Most wars are rich in tales of agency and decision. Yet many tales of the Great War are told otherwise. The dominant narrative tells us that we were passive victims of an irrational disaster. Everything that happened was done to us; we scarcely know by whom.
Perceptions of the Great War continue to resonate in today’s world of international politics and policy. Most obviously, does China’s rise show a parallel with Germany’s a century ago? Will China, unlike Germany, remain peaceful?
The myths of the Great War challenge the skills of both historians and economists. Historians face the challenge of preserving and extending the record and contesting its interpretation – especially when reasonable people differ over the meaning. If anything challenges the economist, it is surely persistence in behaviour that is both costly and apparently futile or self‐defeating.
So what does a close look at the Great War show us? Contrary to the prevailing narrative, it reveals a story full of foresight, intention, calculation, and causation. Some consequences that are commonly thought to have been unintended were considered beforehand and fully discounted; others were not consequences at all.
It is still widely thought that the Great Powers stumbled into war by mistake, because of some failure of calculation, coordination or communication. National leaders were trapped into actions they did not intend by commercial interests, the demands of the mob, and alliance commitments.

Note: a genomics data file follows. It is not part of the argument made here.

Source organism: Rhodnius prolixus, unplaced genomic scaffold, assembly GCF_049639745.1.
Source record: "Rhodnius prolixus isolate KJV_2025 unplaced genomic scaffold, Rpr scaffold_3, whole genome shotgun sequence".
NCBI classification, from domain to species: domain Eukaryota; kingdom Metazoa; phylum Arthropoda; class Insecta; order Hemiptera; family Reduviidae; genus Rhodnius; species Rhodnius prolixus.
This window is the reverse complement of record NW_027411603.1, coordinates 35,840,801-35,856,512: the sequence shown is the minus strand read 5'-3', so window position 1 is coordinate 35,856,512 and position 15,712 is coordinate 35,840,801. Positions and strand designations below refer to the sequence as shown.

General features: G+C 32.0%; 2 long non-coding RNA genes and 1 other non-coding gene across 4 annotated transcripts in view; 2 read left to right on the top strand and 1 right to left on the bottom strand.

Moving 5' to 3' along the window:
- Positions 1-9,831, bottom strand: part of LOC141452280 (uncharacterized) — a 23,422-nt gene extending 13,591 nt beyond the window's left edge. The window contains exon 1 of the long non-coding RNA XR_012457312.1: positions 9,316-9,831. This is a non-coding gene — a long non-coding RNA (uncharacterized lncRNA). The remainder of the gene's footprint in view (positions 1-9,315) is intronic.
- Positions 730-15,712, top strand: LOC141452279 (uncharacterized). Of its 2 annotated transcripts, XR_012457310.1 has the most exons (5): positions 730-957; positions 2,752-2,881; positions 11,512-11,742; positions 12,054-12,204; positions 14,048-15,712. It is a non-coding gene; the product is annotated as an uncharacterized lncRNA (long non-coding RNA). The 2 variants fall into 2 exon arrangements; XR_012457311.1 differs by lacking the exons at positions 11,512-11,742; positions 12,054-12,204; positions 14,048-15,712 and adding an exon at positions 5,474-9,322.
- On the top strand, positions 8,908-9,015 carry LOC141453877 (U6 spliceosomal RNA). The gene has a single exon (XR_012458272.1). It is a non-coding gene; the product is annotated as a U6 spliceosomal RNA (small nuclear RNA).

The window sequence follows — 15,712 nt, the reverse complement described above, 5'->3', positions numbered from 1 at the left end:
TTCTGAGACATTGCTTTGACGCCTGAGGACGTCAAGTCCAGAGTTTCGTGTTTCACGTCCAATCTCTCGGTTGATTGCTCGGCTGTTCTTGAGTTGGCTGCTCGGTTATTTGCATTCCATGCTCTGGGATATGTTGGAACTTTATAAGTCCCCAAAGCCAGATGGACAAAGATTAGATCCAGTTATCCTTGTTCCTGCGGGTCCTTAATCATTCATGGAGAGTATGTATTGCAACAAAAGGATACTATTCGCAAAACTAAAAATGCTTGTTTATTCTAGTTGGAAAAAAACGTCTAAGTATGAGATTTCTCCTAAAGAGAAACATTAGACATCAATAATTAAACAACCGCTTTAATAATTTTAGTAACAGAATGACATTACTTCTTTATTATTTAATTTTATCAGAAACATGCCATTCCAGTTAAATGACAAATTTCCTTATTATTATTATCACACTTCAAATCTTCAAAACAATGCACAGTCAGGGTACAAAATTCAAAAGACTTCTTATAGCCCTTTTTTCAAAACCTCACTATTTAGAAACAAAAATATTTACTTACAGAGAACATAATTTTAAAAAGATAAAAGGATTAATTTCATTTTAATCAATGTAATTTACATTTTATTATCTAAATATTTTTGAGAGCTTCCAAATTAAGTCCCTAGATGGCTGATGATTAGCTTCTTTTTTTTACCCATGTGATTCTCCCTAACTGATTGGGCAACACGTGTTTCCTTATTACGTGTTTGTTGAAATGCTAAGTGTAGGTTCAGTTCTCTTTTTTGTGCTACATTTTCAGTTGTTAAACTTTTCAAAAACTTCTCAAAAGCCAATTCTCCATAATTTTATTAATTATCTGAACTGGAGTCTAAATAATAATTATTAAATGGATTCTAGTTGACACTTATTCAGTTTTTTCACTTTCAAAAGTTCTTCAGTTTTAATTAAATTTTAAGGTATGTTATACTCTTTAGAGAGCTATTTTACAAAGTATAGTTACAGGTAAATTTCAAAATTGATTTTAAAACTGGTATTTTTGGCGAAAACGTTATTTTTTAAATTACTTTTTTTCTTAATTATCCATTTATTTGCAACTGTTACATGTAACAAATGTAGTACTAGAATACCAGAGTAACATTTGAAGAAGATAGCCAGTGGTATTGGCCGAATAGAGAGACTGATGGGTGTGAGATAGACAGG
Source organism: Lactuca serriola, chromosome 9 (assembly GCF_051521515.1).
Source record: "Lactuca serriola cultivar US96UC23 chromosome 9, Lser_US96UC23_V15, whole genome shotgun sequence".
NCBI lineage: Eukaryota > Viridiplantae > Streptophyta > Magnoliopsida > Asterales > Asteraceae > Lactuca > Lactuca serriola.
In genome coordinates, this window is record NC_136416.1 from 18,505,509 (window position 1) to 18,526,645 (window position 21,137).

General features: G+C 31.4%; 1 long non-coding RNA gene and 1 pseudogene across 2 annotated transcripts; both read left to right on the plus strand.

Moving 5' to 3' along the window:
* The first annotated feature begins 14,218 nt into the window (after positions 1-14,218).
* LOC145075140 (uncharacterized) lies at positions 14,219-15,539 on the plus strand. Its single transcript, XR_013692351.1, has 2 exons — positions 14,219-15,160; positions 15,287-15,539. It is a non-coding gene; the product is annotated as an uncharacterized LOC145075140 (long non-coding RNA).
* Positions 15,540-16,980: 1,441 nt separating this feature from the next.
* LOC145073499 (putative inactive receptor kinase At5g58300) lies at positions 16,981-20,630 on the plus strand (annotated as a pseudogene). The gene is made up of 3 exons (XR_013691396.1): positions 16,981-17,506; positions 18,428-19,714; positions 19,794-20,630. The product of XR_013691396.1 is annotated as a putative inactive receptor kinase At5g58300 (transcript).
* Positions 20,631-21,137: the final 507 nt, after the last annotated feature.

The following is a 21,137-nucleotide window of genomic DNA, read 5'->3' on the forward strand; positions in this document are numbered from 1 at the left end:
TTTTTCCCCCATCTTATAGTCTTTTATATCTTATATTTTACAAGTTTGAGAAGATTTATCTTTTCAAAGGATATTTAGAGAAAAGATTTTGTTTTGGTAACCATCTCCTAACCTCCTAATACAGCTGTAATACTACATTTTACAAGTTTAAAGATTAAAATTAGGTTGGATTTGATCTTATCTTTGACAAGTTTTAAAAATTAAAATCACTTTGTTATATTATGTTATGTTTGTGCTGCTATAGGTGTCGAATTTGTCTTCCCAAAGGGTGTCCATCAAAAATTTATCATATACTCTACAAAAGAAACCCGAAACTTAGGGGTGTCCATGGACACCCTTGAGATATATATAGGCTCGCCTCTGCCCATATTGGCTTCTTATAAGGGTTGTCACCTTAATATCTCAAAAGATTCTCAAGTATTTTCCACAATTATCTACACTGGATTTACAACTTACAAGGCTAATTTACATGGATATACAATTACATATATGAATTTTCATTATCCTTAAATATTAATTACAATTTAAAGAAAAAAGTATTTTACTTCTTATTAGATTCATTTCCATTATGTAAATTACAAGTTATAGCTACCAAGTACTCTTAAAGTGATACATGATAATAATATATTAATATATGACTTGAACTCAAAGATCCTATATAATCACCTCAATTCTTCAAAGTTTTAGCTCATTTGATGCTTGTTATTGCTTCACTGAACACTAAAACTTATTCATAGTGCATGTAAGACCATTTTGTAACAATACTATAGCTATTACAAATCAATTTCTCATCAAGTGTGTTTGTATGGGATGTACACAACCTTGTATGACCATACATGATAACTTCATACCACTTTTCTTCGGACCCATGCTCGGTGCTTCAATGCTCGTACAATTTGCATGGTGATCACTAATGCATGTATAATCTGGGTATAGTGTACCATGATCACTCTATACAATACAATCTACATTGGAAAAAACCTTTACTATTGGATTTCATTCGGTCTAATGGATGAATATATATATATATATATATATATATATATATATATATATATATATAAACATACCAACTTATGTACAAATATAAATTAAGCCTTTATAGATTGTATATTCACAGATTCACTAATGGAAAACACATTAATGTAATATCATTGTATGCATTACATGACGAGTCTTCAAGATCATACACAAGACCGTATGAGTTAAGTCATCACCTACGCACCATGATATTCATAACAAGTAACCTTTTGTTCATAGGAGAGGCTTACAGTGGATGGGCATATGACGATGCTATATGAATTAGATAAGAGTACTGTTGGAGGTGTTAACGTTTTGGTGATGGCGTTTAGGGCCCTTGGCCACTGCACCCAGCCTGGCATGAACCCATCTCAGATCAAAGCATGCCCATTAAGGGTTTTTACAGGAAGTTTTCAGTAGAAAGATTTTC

In fact, the key decisions that launched the Great War were highly calculated with clear foresight of the possible wider costs and consequences.
Assigning “blame” isn’t the main issue here: the key question is less moral than empirical. The economist’s standard model of strategic interaction demands evidence of individual agency (rather than of unconscious collective drives), of unbiased “rational” expectations, and of backward induction of one’s own best choice based on the expected best choice of the adversary. It is a myth that such calculations were absent from the decision for war.
No one was swayed by commercial interests, which were against the war in all countries, or by public opinion more widely, which was taken by surprise. Public opinion was considered, but only to bolster the legitimacy of the actions the actors had decided to take anyway.